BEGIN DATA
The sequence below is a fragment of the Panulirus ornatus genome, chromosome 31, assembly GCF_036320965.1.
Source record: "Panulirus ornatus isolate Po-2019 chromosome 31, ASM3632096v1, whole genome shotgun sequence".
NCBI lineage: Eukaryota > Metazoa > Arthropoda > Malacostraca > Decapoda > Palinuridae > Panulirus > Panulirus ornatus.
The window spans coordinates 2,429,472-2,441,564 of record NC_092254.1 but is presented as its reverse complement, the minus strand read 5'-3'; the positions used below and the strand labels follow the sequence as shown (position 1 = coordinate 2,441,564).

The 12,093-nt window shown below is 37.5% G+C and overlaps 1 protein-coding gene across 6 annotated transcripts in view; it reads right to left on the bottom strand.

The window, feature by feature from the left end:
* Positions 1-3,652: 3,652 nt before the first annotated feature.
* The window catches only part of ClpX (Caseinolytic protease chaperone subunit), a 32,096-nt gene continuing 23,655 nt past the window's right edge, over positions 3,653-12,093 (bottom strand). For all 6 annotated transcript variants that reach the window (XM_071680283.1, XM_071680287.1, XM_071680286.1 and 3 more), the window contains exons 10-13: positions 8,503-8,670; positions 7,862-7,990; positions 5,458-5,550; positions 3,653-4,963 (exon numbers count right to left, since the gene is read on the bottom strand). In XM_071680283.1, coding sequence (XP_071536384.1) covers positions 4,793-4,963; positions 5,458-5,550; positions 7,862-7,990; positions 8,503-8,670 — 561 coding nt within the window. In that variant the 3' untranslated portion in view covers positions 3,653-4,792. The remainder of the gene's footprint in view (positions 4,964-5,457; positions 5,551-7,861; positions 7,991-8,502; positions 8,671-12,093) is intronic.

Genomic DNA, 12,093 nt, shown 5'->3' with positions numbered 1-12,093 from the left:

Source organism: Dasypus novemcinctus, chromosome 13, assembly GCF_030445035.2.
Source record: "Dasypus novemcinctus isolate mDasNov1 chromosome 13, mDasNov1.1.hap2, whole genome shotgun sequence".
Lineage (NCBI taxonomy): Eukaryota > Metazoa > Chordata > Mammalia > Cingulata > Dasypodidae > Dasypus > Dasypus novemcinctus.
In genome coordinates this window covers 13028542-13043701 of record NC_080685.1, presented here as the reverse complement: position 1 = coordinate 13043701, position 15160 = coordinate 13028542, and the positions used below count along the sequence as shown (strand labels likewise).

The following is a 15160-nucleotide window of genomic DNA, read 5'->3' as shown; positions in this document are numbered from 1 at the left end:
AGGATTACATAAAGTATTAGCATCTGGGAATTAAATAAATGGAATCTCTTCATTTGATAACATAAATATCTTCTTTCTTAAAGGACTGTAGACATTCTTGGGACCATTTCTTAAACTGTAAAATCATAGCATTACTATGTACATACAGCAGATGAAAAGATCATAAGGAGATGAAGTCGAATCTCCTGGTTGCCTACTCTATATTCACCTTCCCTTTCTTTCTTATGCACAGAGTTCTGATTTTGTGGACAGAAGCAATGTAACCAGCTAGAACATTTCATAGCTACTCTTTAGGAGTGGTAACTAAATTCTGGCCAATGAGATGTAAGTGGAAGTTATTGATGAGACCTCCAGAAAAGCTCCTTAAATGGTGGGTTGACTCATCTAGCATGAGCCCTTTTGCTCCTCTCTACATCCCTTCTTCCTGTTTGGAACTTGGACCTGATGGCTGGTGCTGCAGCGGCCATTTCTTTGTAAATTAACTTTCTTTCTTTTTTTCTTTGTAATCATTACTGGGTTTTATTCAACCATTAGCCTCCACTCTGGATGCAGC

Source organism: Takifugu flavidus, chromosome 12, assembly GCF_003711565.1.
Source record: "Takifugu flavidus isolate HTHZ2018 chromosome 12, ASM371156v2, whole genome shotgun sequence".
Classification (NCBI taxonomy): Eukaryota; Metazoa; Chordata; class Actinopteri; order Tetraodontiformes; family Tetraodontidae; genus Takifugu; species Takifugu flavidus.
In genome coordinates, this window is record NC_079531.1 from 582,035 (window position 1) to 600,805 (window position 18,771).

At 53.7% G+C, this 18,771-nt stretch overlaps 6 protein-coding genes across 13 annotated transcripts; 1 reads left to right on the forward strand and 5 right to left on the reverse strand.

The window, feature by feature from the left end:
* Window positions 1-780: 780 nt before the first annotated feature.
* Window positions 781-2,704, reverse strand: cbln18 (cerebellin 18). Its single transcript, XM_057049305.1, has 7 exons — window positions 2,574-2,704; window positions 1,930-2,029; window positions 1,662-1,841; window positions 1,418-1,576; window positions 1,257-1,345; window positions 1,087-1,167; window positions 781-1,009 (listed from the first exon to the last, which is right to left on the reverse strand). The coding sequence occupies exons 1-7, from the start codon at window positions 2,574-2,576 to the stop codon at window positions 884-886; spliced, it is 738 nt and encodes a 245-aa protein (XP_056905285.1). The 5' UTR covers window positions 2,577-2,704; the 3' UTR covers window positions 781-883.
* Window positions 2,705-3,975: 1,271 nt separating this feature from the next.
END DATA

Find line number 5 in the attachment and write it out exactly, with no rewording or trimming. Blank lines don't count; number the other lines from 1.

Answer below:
The 12,093-nt window shown below is 37.5% G+C and overlaps 1 protein-coding gene across 6 annotated transcripts in view; it reads right to left on the bottom strand.